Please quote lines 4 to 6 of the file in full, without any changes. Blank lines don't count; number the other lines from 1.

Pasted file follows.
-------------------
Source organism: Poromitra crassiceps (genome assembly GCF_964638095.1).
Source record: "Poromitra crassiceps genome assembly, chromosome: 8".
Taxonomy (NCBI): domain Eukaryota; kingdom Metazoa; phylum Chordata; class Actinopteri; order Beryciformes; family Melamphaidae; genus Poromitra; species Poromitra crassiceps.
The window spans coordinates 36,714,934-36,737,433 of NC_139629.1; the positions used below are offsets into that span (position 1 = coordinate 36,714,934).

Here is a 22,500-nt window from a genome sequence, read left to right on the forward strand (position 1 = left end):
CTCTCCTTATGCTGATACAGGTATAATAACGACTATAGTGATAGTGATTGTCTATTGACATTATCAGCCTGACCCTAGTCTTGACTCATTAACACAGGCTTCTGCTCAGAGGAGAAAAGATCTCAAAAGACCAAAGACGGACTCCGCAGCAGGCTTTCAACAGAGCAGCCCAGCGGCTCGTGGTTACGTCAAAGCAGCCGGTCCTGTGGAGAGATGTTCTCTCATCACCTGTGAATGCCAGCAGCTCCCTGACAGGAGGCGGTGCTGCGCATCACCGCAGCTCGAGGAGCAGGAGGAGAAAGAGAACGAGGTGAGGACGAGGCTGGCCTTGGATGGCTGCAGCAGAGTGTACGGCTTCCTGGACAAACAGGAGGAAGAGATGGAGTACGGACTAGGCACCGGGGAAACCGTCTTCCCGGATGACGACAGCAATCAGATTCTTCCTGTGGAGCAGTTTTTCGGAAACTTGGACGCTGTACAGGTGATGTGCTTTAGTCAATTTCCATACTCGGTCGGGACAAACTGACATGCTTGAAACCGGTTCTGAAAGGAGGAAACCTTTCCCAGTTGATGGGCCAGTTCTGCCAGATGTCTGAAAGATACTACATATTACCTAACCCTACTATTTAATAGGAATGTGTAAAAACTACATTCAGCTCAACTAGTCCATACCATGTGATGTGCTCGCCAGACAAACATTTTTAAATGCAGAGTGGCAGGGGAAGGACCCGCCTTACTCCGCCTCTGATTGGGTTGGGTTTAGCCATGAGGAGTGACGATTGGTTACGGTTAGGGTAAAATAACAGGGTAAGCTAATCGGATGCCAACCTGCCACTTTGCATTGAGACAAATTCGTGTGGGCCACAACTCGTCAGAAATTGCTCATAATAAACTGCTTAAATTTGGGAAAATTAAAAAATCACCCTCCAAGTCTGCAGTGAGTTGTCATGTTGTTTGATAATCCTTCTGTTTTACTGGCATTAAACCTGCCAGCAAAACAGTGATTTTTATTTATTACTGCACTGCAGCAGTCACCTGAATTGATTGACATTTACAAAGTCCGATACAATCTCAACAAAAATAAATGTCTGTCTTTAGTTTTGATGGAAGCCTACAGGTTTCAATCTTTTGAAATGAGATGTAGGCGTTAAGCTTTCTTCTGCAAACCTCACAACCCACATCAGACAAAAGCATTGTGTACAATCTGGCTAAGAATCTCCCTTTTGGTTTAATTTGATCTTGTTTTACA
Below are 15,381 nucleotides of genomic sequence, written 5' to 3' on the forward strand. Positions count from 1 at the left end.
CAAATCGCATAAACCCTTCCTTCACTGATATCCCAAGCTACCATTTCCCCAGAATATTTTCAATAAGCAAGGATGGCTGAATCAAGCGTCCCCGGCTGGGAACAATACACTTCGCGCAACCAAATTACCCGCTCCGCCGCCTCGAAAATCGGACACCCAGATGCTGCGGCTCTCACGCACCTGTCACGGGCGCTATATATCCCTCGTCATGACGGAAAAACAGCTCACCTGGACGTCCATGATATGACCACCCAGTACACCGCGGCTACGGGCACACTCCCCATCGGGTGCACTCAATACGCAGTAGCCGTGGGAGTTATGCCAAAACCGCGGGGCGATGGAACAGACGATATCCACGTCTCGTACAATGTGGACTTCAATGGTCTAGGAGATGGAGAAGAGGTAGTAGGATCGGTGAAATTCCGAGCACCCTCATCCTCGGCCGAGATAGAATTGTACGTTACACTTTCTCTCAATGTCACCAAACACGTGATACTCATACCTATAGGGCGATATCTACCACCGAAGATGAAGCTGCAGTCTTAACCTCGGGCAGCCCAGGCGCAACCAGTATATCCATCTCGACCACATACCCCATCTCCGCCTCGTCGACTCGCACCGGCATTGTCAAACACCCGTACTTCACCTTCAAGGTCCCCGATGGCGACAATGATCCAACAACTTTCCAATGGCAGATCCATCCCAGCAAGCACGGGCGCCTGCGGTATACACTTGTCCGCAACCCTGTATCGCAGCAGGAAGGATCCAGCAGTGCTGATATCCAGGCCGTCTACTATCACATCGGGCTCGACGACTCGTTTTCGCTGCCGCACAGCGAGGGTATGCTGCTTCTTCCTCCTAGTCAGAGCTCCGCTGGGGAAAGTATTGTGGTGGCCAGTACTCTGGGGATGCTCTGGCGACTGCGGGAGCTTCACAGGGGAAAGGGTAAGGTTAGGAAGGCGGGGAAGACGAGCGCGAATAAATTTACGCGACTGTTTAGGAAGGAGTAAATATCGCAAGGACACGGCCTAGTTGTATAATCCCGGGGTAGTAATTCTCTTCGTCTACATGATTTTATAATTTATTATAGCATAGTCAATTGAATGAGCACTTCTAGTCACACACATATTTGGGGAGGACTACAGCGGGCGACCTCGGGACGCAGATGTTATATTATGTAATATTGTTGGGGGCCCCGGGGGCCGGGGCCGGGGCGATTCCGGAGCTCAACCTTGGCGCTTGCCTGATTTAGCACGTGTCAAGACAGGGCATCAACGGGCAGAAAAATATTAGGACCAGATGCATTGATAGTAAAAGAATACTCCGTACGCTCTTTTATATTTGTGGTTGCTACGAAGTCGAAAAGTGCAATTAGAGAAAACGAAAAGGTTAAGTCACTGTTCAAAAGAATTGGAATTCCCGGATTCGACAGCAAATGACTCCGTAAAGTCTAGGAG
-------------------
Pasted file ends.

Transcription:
The window spans coordinates 36,714,934-36,737,433 of NC_139629.1; the positions used below are offsets into that span (position 1 = coordinate 36,714,934).

Here is a 22,500-nt window from a genome sequence, read left to right on the forward strand (position 1 = left end):
CTCTCCTTATGCTGATACAGGTATAATAACGACTATAGTGATAGTGATTGTCTATTGACATTATCAGCCTGACCCTAGTCTTGACTCATTAACACAGGCTTCTGCTCAGAGGAGAAAAGATCTCAAAAGACCAAAGACGGACTCCGCAGCAGGCTTTCAACAGAGCAGCCCAGCGGCTCGTGGTTACGTCAAAGCAGCCGGTCCTGTGGAGAGATGTTCTCTCATCACCTGTGAATGCCAGCAGCTCCCTGACAGGAGGCGGTGCTGCGCATCACCGCAGCTCGAGGAGCAGGAGGAGAAAGAGAACGAGGTGAGGACGAGGCTGGCCTTGGATGGCTGCAGCAGAGTGTACGGCTTCCTGGACAAACAGGAGGAAGAGATGGAGTACGGACTAGGCACCGGGGAAACCGTCTTCCCGGATGACGACAGCAATCAGATTCTTCCTGTGGAGCAGTTTTTCGGAAACTTGGACGCTGTACAGGTGATGTGCTTTAGTCAATTTCCATACTCGGTCGGGACAAACTGACATGCTTGAAACCGGTTCTGAAAGGAGGAAACCTTTCCCAGTTGATGGGCCAGTTCTGCCAGATGTCTGAAAGATACTACATATTACCTAACCCTACTATTTAATAGGAATGTGTAAAAACTACATTCAGCTCAACTAGTCCATACCATGTGATGTGCTCGCCAGACAAACATTTTTAAATGCAGAGTGGCAGGGGAAGGACCCGCCTTACTCCGCCTCTGATTGGGTTGGGTTTAGCCATGAGGAGTGACGATTGGTTACGGTTAGGGTAAAATAACAGGGTAAGCTAATCGGATGCCAACCTGCCACTTTGCATTGAGACAAATTCGTGTGGGCCACAACTCGTCAGAAATTGCTCATAATAAACTGCTTAAATTTGGGAAAATTAAAAAATCACCCTCCAAGTCTGCAGTGAGTTGTCATGTTGTTTGATAATCCTTCTGTTTTACTGGCATTAAACCTGCCAGCAAAACAGTGATTTTTATTTATTACTGCACTGCAGCAGTCACCTGAATTGATTGACATTTACAAAGTCCGATACAATCTCAACAAAAATAAATGTCTGTCTTTAGTTTTGATGGAAGCCTACAGGTTTCAATCTTTTGAAATGAGATGTAGGCGTTAAGCTTTCTTCTGCAAACCTCACAACCCACATCAGACAAAAGCATTGTGTACAATCTGGCTAAGAATCTCCCTTTTGGTTTAATTTGATCTTGTTTTACA